Jim Clifton, the CEO of Gallup, has written that the employment numbers are highly misleading.
Frankly, I thought many of us already knew that the job numbers were virtually meaningless. But as a relatively mainstream figure in a mainstream organization, to have the CEO of Gallup make these declarations about the employment numbers is something close to a bombshell.
In his original piece he wrote,
There’s no other way to say this. The official unemployment rate, which cruelly overlooks the suffering of the long-term and often permanently unemployed as well as the depressingly underemployed, amounts to a Big Lie.
And it’s a lie that has consequences, because the great American dream is to have a good job, and in recent years, America has failed to deliver that dream more than it has at any time in recent memory. A good job is an individual’s primary identity, their very self-worth, their dignity – it establishes the relationship they have with their friends, community and country. When we fail to deliver a good job that fits a citizen’s talents, training and experience, we are failing the great American dream.
Gallup defines a good job as 30+ hours per week for an organization that provides a regular paycheck. Right now, the U.S. is delivering at a staggeringly low rate of 44%, which is the number of full-time jobs as a percent of the adult population, 18 years and older. We need that to be 50% and a bare minimum of 10 million new, good jobs to replenish America’s middle class.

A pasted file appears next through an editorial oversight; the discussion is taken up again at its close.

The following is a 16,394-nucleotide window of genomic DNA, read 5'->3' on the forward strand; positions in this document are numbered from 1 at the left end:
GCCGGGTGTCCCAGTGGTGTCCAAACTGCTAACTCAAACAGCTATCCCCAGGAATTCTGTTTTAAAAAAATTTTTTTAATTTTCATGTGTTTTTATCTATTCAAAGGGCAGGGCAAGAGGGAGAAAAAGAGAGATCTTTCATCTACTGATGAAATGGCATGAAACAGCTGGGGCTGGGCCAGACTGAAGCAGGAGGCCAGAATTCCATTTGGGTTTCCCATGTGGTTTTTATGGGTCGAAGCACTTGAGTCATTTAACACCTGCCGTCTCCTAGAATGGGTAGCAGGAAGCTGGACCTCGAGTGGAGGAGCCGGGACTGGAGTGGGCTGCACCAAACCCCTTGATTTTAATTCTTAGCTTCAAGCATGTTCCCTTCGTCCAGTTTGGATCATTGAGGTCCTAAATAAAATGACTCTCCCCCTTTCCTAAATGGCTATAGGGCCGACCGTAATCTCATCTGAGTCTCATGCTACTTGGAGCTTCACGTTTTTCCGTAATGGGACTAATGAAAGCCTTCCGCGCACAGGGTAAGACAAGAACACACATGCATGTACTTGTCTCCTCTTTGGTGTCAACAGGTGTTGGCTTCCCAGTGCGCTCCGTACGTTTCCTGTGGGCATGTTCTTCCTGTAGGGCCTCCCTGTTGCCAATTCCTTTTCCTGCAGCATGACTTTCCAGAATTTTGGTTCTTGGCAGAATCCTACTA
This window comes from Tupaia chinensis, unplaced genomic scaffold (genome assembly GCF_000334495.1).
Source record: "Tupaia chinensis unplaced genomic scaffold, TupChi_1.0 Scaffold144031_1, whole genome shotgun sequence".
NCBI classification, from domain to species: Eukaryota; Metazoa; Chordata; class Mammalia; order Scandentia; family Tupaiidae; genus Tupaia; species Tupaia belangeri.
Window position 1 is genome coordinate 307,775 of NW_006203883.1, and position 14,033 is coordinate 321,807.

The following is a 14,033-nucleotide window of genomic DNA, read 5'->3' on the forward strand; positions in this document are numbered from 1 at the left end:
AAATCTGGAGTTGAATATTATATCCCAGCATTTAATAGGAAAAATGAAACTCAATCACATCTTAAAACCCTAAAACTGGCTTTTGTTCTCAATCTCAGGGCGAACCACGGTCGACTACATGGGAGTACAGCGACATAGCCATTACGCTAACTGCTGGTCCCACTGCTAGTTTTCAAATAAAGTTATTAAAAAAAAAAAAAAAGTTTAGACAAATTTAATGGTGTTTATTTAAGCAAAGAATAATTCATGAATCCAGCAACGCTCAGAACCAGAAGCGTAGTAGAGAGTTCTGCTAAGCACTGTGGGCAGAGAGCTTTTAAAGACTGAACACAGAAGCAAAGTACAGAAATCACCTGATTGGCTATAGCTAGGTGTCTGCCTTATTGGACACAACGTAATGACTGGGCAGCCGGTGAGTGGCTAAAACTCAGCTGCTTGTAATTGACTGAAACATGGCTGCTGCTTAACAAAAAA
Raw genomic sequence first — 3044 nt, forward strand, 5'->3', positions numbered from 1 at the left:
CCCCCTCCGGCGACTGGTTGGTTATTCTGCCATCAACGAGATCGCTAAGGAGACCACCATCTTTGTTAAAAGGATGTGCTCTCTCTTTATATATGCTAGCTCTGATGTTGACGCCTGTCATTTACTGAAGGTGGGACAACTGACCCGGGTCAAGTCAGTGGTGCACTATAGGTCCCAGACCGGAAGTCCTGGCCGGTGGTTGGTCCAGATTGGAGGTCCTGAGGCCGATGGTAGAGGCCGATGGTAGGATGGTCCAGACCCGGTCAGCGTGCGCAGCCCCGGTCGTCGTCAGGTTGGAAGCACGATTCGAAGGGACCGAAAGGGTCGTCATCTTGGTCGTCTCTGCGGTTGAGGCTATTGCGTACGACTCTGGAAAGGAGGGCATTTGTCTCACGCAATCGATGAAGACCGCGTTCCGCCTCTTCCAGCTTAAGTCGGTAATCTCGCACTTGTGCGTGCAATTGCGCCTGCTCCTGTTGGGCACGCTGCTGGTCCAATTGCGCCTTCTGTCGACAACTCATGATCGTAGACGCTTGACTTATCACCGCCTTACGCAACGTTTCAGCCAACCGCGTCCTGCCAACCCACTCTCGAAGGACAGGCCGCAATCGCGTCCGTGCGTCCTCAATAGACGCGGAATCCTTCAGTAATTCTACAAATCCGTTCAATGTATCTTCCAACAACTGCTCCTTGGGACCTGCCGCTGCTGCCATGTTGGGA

I hear all the time that “unemployment is greatly reduced, but the people aren’t feeling it.” When the media, talking heads, the White House and Wall Street start reporting the truth – the percent of Americans in good jobs; jobs that are full time and real – then we will quit wondering why Americans aren’t “feeling” something that doesn’t remotely reflect the reality in their lives. And we will also quit wondering what hollowed out the middle class.
I think this article stands out in pointing out that the jobs “successes” that are being touted are really a cruel joke. People have gone from having full-time jobs to not having jobs to having pathetic part-time jobs. That horrible exchange is bad enough, but then a bunch of Obama maniacs are yelling, “What a success! Isn’t it great to be in a recovery now?”
No. Not this “recovery.”